Cardinal Newman: The Story of His Life

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Houghton, 1882 - Cardinals - 155 pages
 

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Page 138 - He is patient, forbearing, and resigned, on philosophical principles ; he submits to pain, because it is inevitable, to bereavement, because it is irreparable, and to death, because it is his destiny.
Page 86 - Truth, for its own sake, had never been a virtue with the Roman clergy. Father Newman informs us that it need not, and on the whole ought not to be ; that cunning is the weapon which Heaven has given to the saints wherewith to withstand the brute male force of the wicked world which marries and is given, in marriage. Whether his notion be doctrinally correct or not, it is at least historically so.
Page 43 - I am not speaking my own words, I am but following almost a consensus of the divines of my Church. They have ever used the strongest language against Rome, even the most able and learned of them. I wish to throw myself into their system. While I say what they say, I am safe. Such views, too, are necessary to our position.
Page 111 - Univers and the Tablet} little else than fear and dismay! When we are all at rest and have no doubts, and — at least practically, not to say doctrinally— hold the Holy Father to be infallible...
Page 56 - I took leave of my first College, Trinity, which was so dear to me, and which held on its foundation so many who had been kind to me both when I was a boy and all through my Oxford life. Trinity had never been unkind to me. There used to be much snapdragon growing on the walls opposite my freshman's rooms there, and I had for years taken it as the emblem of my own perpetual residence even unto death in my University.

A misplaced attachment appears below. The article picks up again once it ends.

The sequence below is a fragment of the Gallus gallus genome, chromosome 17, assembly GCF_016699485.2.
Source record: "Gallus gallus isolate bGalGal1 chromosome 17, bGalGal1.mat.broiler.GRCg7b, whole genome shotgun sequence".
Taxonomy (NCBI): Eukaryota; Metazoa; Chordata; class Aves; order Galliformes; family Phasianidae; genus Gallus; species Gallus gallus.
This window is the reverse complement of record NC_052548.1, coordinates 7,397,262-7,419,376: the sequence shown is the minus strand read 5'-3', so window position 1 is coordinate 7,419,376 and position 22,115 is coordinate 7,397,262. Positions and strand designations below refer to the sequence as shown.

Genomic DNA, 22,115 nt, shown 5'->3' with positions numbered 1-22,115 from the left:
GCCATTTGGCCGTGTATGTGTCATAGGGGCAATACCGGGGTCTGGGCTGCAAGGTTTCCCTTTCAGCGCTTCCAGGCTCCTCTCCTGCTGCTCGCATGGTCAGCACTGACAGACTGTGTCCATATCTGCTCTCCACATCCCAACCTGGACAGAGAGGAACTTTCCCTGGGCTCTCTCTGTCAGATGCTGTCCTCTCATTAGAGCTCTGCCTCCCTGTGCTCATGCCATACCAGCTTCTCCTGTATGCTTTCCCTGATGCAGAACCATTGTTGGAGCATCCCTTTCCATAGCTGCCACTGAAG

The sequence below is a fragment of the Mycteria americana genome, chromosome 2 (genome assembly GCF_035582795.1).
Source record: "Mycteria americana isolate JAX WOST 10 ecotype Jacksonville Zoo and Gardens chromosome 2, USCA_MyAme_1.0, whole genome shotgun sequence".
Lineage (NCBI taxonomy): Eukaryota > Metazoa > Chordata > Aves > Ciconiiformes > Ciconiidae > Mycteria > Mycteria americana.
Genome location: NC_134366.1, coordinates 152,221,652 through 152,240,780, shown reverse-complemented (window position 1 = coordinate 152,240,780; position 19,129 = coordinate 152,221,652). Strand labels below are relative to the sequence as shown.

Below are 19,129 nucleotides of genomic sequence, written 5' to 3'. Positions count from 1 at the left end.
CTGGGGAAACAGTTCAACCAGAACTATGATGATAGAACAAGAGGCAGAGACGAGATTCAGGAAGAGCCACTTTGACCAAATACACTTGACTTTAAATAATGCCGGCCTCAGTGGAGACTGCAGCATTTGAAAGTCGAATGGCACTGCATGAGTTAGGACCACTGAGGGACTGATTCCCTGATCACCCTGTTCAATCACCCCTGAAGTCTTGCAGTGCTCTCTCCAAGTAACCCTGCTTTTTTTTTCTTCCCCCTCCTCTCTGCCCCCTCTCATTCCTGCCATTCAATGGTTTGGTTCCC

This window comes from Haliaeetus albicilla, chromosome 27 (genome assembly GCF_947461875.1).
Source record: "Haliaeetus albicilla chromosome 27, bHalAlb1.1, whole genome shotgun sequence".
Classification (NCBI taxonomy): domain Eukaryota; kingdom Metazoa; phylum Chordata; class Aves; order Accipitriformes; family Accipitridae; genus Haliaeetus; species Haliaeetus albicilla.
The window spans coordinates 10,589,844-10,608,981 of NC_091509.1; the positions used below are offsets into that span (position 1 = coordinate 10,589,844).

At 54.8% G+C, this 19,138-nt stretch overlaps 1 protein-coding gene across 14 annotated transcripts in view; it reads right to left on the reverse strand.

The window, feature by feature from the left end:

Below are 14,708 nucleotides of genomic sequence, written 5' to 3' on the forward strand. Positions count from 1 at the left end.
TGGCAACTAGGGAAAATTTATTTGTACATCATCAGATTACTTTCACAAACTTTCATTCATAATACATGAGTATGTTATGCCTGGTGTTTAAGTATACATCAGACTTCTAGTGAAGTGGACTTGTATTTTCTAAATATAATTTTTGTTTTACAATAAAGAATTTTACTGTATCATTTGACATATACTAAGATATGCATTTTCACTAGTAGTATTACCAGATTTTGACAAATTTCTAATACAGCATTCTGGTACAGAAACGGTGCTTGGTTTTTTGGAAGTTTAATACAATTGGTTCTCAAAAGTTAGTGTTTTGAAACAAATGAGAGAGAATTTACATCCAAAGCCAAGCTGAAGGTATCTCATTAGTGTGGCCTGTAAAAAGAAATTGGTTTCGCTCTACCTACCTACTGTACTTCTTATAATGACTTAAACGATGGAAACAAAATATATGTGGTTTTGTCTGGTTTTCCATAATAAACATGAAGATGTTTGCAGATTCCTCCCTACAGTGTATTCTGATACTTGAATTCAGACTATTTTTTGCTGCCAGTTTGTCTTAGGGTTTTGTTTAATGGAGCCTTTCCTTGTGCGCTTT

Page 138 - If he engages in controversy of any kind, his disciplined intellect preserves him from the blundering discourtesy of better, perhaps, but less educated, minds ; who, like blunt weapons, tear and hack instead of cutting clean, who mistake the point in argument, waste their strength on trifles, misconceive their adversary, and leave the question more involved than they find it.
Page 138 - He is never mean or little in his disputes, never takes unfair advantage, never mistakes personalities or sharp sayings for arguments, or insinuates evil which he dare not say out.
Page 34 - That modes of interpretation, such as are suggested in the said tract, evading rather than explaining the sense of the Thirty-nine Articles, and reconciling subscription to them with the adoption of errors which they were designed to counteract, defeat the object, and are inconsistent with the due observance of the above-mentioned statutes.
Page 137 - ... at their ease and at home. He has his eyes on all his company; he is tender towards the bashful, gentle towards the distant, and merciful...
Page 123 - Norfolk is of the highest interest as a psychological study. Whatever he writes, whether we agree with him or not, presents to us this great attraction as well as advantage, that we have everywhere the man in the work, that his words are the transparent covering of his nature. If there be obliquity in them, it is purely intellectual obliquity; the work of an intellect sharp enough to cut the diamond, and bright as the diamond which it cuts.

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